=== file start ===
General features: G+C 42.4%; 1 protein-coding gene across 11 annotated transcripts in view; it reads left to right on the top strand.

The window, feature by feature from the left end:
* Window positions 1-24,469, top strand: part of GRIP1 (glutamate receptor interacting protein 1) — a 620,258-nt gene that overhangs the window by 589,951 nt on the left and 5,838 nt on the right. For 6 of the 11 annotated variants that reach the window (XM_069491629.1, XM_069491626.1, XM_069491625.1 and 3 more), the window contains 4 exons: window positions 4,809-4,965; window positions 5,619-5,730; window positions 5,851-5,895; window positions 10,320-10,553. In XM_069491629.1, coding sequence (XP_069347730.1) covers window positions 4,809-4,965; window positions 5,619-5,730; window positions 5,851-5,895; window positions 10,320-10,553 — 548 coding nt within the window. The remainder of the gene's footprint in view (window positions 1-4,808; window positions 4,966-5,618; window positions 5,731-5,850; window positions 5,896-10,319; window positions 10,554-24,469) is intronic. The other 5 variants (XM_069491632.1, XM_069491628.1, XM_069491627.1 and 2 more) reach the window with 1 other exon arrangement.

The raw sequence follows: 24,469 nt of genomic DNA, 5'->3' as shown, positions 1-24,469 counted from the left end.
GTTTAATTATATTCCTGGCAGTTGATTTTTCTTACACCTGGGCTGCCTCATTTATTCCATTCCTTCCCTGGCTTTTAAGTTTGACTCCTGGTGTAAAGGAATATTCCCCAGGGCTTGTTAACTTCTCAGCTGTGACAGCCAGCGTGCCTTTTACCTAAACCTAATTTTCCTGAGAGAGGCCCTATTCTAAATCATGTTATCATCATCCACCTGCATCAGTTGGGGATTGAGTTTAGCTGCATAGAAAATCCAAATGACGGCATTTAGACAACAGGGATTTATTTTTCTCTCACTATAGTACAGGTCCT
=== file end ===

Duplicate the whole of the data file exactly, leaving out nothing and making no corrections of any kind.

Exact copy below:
General features: G+C 42.4%; 1 protein-coding gene across 11 annotated transcripts in view; it reads left to right on the top strand.

The window, feature by feature from the left end:
* Window positions 1-24,469, top strand: part of GRIP1 (glutamate receptor interacting protein 1) — a 620,258-nt gene that overhangs the window by 589,951 nt on the left and 5,838 nt on the right. For 6 of the 11 annotated variants that reach the window (XM_069491629.1, XM_069491626.1, XM_069491625.1 and 3 more), the window contains 4 exons: window positions 4,809-4,965; window positions 5,619-5,730; window positions 5,851-5,895; window positions 10,320-10,553. In XM_069491629.1, coding sequence (XP_069347730.1) covers window positions 4,809-4,965; window positions 5,619-5,730; window positions 5,851-5,895; window positions 10,320-10,553 — 548 coding nt within the window. The remainder of the gene's footprint in view (window positions 1-4,808; window positions 4,966-5,618; window positions 5,731-5,850; window positions 5,896-10,319; window positions 10,554-24,469) is intronic. The other 5 variants (XM_069491632.1, XM_069491628.1, XM_069491627.1 and 2 more) reach the window with 1 other exon arrangement.

The raw sequence follows: 24,469 nt of genomic DNA, 5'->3' as shown, positions 1-24,469 counted from the left end.
GTTTAATTATATTCCTGGCAGTTGATTTTTCTTACACCTGGGCTGCCTCATTTATTCCATTCCTTCCCTGGCTTTTAAGTTTGACTCCTGGTGTAAAGGAATATTCCCCAGGGCTTGTTAACTTCTCAGCTGTGACAGCCAGCGTGCCTTTTACCTAAACCTAATTTTCCTGAGAGAGGCCCTATTCTAAATCATGTTATCATCATCCACCTGCATCAGTTGGGGATTGAGTTTAGCTGCATAGAAAATCCAAATGACGGCATTTAGACAACAGGGATTTATTTTTCTCTCACTATAGTACAGGTCCT